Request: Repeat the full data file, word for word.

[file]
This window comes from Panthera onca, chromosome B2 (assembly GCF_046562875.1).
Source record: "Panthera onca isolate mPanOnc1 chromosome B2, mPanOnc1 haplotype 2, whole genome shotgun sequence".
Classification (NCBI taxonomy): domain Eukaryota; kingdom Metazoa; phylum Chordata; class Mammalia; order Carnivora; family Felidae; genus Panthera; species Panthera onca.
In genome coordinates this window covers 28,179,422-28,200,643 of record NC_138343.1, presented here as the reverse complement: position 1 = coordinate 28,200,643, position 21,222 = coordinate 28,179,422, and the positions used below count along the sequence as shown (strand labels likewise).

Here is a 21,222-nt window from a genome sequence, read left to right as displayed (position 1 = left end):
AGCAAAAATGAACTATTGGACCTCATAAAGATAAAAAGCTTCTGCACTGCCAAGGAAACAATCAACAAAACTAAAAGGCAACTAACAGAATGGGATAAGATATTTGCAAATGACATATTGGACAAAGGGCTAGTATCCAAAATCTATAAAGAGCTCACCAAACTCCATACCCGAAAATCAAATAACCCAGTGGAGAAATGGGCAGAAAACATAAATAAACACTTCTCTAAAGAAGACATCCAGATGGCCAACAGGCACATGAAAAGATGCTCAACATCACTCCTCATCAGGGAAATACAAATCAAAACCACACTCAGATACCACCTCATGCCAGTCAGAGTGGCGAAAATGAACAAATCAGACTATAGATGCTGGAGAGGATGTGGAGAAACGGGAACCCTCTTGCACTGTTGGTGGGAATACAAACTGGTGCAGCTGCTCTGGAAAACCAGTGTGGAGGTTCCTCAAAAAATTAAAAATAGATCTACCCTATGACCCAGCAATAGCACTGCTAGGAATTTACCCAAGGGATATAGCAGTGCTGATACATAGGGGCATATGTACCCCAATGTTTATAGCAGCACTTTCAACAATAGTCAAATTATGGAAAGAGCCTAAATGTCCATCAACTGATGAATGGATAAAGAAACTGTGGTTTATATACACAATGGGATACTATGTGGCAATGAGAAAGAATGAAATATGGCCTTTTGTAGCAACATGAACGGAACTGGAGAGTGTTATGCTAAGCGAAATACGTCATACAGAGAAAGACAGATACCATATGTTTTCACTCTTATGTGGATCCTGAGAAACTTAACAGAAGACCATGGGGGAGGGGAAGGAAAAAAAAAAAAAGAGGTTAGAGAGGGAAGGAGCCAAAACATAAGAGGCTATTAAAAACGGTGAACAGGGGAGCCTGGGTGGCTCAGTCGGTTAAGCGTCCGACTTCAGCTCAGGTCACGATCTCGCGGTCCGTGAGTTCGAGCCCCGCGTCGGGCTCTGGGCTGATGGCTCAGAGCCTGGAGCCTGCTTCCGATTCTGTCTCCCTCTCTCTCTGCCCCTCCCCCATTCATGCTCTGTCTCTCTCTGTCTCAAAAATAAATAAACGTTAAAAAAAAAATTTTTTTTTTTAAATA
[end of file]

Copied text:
This window comes from Panthera onca, chromosome B2 (assembly GCF_046562875.1).
Source record: "Panthera onca isolate mPanOnc1 chromosome B2, mPanOnc1 haplotype 2, whole genome shotgun sequence".
Classification (NCBI taxonomy): domain Eukaryota; kingdom Metazoa; phylum Chordata; class Mammalia; order Carnivora; family Felidae; genus Panthera; species Panthera onca.
In genome coordinates this window covers 28,179,422-28,200,643 of record NC_138343.1, presented here as the reverse complement: position 1 = coordinate 28,200,643, position 21,222 = coordinate 28,179,422, and the positions used below count along the sequence as shown (strand labels likewise).

Here is a 21,222-nt window from a genome sequence, read left to right as displayed (position 1 = left end):
AGCAAAAATGAACTATTGGACCTCATAAAGATAAAAAGCTTCTGCACTGCCAAGGAAACAATCAACAAAACTAAAAGGCAACTAACAGAATGGGATAAGATATTTGCAAATGACATATTGGACAAAGGGCTAGTATCCAAAATCTATAAAGAGCTCACCAAACTCCATACCCGAAAATCAAATAACCCAGTGGAGAAATGGGCAGAAAACATAAATAAACACTTCTCTAAAGAAGACATCCAGATGGCCAACAGGCACATGAAAAGATGCTCAACATCACTCCTCATCAGGGAAATACAAATCAAAACCACACTCAGATACCACCTCATGCCAGTCAGAGTGGCGAAAATGAACAAATCAGACTATAGATGCTGGAGAGGATGTGGAGAAACGGGAACCCTCTTGCACTGTTGGTGGGAATACAAACTGGTGCAGCTGCTCTGGAAAACCAGTGTGGAGGTTCCTCAAAAAATTAAAAATAGATCTACCCTATGACCCAGCAATAGCACTGCTAGGAATTTACCCAAGGGATATAGCAGTGCTGATACATAGGGGCATATGTACCCCAATGTTTATAGCAGCACTTTCAACAATAGTCAAATTATGGAAAGAGCCTAAATGTCCATCAACTGATGAATGGATAAAGAAACTGTGGTTTATATACACAATGGGATACTATGTGGCAATGAGAAAGAATGAAATATGGCCTTTTGTAGCAACATGAACGGAACTGGAGAGTGTTATGCTAAGCGAAATACGTCATACAGAGAAAGACAGATACCATATGTTTTCACTCTTATGTGGATCCTGAGAAACTTAACAGAAGACCATGGGGGAGGGGAAGGAAAAAAAAAAAAAGAGGTTAGAGAGGGAAGGAGCCAAAACATAAGAGGCTATTAAAAACGGTGAACAGGGGAGCCTGGGTGGCTCAGTCGGTTAAGCGTCCGACTTCAGCTCAGGTCACGATCTCGCGGTCCGTGAGTTCGAGCCCCGCGTCGGGCTCTGGGCTGATGGCTCAGAGCCTGGAGCCTGCTTCCGATTCTGTCTCCCTCTCTCTCTGCCCCTCCCCCATTCATGCTCTGTCTCTCTCTGTCTCAAAAATAAATAAACGTTAAAAAAAAAATTTTTTTTTTTAAATA